Of course, George Springer’s name pops out, and for good reason. The leadoff slugger has been worth the high price tag and accompanying high ownership, as his plus/minus and upside are both through the roof against lefties. — Mark Gallant
Milwaukee Brewers at Colorado Rockies
Brandon Woodruff (1-0, 3.86) vs. Chad Bettis (4-1, 2.05 ERA)
8:40 p.m. ET
Rockie Regression: This could present a good opportunity to fade Chad Bettis at a nice number. The 29-year-old hurler has pitched very well to start the year, but he’s significantly outrunning his peripheral numbers. Bettis has struck out only 5.52 batters per nine innings while failing to induce many ground balls (43.7%) or much weak contact (17.1%). Bettis has been a luckbox, as evidenced by his .224 BABIP, 89.4 LOB% (runners left on base) and 4.54 xFIP. Regression looms. — Michael Leboff
Cha-Chad: On the contrary, maybe wait until Bettis hits the road to start the fade. Since 2013, Bettis has gone 24-11 on the moneyline in 35 home starts — netting bettors a full 10 units in those games. That makes him the second-most profitable pitcher at Coors Field in those situations. Colorado has won 14 of his 17 home games by an average of 2.6 runs per game. During that span, Bettis has allowed just under 2.5 earned runs per start. — Evan Abrams
Where’s the DJ? Believe it or not, the Rockies only score 3.89 runs per game, which ranks 26th in the league. They have scored 3 runs or less in 19 of the 38 games they have played this year. Pretty shocking when you consider some of the offensive weapons they have and their hitter-friendly home park. However, they do have some aging bats in their lineup. Getting DJ LeMahieu back will certainly help, but this offense still has holes — especially 5-9. — Stuckey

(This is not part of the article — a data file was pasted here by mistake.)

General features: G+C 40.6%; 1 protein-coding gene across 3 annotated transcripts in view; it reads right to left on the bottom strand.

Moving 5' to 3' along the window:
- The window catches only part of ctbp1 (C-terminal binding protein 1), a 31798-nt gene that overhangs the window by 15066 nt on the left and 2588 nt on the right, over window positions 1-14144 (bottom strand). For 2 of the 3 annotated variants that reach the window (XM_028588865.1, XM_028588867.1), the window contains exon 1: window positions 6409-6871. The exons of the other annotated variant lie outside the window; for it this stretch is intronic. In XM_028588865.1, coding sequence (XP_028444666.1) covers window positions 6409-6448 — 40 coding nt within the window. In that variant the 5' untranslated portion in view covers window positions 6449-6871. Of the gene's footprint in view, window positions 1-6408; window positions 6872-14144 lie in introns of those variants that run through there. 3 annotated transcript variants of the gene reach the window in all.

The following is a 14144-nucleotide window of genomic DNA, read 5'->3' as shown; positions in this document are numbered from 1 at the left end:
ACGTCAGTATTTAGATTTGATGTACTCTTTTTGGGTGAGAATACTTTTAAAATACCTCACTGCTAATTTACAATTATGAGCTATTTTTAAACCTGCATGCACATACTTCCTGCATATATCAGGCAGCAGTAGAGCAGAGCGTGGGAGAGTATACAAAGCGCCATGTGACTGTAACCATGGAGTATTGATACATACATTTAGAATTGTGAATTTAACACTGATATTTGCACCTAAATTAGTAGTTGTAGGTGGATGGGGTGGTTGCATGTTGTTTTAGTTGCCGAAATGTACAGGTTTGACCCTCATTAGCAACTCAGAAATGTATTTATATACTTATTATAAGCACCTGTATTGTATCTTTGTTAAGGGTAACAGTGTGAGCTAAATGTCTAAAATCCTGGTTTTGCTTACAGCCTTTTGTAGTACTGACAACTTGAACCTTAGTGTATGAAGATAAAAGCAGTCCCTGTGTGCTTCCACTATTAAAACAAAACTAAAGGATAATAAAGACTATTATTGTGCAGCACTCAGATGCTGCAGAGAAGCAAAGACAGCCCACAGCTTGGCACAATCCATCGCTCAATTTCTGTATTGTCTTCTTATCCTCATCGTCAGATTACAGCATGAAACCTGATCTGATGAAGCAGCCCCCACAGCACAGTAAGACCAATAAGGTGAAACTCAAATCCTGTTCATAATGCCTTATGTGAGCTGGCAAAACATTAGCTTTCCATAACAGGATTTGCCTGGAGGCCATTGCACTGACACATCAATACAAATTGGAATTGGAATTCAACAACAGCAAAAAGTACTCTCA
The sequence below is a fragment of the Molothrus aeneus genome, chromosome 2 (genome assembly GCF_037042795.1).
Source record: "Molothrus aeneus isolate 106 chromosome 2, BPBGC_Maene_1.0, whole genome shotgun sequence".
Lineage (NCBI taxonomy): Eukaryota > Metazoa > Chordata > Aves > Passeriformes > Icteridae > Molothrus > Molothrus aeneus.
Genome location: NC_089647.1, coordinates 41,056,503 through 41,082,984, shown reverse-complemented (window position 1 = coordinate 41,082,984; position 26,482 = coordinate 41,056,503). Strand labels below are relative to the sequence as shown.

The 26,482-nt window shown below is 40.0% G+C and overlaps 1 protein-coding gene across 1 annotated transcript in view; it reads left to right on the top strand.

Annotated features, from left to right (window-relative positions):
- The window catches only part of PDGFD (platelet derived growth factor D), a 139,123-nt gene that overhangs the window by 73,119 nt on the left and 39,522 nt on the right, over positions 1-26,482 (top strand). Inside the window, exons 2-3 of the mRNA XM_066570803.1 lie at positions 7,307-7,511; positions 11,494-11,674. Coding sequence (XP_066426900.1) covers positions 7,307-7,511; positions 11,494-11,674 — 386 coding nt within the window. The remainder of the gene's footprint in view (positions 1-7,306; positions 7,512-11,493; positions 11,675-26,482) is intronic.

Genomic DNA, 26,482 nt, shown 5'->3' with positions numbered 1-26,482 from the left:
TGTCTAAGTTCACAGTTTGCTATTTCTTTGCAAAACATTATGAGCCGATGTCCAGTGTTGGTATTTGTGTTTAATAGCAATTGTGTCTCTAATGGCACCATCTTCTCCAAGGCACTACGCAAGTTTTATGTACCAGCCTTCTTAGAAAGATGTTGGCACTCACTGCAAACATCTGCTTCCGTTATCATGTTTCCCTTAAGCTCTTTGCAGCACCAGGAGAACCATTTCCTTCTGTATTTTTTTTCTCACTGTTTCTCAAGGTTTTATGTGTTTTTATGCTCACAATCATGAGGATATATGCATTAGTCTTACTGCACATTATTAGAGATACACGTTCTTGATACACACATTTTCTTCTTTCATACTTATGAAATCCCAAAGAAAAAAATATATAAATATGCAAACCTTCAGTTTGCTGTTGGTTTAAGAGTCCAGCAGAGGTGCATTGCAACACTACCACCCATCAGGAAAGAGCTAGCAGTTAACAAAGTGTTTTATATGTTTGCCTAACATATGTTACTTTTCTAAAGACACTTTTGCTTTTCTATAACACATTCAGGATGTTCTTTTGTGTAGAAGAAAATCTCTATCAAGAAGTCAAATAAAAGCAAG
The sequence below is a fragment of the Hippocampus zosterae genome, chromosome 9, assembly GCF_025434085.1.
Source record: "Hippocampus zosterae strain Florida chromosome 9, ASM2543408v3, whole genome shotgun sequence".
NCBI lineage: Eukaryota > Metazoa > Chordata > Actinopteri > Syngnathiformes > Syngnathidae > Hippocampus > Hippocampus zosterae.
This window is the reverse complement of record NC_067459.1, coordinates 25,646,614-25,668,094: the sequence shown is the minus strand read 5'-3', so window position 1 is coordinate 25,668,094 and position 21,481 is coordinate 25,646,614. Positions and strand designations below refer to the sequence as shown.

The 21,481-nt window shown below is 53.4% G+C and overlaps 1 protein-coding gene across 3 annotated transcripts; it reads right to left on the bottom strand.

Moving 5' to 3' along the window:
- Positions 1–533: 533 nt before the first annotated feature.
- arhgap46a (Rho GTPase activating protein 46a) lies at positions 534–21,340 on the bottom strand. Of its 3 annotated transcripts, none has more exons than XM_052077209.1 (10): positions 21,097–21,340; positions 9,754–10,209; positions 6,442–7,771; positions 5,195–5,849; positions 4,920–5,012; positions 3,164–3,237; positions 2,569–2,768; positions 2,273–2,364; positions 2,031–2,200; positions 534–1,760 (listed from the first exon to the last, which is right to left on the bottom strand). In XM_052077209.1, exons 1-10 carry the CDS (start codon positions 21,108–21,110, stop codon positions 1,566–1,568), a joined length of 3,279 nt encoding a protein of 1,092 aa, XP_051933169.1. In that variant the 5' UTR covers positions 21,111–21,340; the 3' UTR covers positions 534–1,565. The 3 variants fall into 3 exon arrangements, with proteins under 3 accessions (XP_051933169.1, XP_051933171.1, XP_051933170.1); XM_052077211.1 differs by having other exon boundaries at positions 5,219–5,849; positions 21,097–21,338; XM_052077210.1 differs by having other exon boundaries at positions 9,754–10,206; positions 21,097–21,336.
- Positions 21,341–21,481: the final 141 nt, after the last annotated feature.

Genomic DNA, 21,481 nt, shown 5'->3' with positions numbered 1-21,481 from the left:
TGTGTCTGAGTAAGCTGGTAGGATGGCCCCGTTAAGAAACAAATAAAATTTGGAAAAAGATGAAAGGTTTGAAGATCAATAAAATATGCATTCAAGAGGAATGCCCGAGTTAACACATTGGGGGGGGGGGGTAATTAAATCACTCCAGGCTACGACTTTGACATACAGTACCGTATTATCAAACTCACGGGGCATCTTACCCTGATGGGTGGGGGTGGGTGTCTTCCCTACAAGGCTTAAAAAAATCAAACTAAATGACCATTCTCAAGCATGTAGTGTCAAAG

Brew Pen: The strength of the Brewers has clearly been their bullpen, which owns the second lowest ERA in the bigs.
Their performance is even more impressive when you consider All-Star closer, Corey Knebel, just came off the Disabled List. They have a stable of other filthy arms, including Jeremy Jeffress, Matt Albers, Josh Hader, Dan Jennings and Jacob Barnes — all of whom boast an ERA of 2.00 or lower.
In contrast, the Rockies pen has the fifth highest ERA in MLB. While Adam Ottavino (1.35) and Wade Davis (2.35) have excelled in the 8th and 9th inning, the rest of the pen has struggled. No team should want to get into a battle of bullpens with Milwaukee, especially the Rockies. — Stuckey
Fantasy Focus: Another day, another near-perfect day for hitting in Colorado. Per Fantasy Labs’ proprietary weather rating stat, this game grades 92 out of 100 for hitters. Games with at least a 90 weather rating have averaged a plus/minus of +1.74 DraftKings points. We can take this one step further, though, and look at guys who don’t hit a ton of ground balls. When we narrow our sample down to players with a fly-ball rate of at least 40%, that bumps up to +2.13. For tonight’s game, the players who fit this bill are Nolan Arenado, Trevor Story, Travis Shaw and Manny Pina. — Mark Gallant